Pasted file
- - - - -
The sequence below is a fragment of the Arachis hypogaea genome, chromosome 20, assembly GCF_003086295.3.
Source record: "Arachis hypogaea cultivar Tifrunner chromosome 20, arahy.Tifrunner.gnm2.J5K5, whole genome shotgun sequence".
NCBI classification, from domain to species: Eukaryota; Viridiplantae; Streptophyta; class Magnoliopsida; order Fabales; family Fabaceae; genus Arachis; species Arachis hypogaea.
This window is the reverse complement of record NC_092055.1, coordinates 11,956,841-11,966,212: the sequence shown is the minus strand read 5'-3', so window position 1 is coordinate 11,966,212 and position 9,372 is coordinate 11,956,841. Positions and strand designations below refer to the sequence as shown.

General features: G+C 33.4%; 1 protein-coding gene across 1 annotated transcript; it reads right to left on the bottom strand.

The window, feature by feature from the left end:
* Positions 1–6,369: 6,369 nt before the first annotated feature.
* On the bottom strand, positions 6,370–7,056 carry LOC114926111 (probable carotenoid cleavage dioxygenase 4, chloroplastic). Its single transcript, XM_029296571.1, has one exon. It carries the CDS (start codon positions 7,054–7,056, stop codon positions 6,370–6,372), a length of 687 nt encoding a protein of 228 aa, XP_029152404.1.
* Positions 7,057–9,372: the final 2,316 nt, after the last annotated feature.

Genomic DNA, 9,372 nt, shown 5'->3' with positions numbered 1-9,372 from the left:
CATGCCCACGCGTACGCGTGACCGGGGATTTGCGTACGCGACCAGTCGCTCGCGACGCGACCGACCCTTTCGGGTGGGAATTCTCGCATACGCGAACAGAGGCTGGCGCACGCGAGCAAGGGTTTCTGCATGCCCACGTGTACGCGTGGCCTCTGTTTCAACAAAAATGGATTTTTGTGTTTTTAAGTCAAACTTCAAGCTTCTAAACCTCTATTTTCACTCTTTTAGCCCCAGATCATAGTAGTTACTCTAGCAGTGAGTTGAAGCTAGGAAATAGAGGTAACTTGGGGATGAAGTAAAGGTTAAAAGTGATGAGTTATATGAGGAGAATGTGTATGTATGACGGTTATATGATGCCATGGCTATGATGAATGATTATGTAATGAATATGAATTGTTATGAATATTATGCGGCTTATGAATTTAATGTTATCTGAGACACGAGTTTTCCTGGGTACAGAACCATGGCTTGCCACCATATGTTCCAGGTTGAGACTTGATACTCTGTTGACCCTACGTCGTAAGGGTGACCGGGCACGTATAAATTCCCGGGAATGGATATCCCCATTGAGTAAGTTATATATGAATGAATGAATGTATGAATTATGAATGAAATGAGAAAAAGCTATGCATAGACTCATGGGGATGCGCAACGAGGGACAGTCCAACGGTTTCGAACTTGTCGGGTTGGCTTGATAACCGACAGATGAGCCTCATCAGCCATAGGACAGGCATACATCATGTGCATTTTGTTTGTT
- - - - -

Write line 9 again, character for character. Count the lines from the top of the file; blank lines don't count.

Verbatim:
* Positions 7,057–9,372: the final 2,316 nt, after the last annotated feature.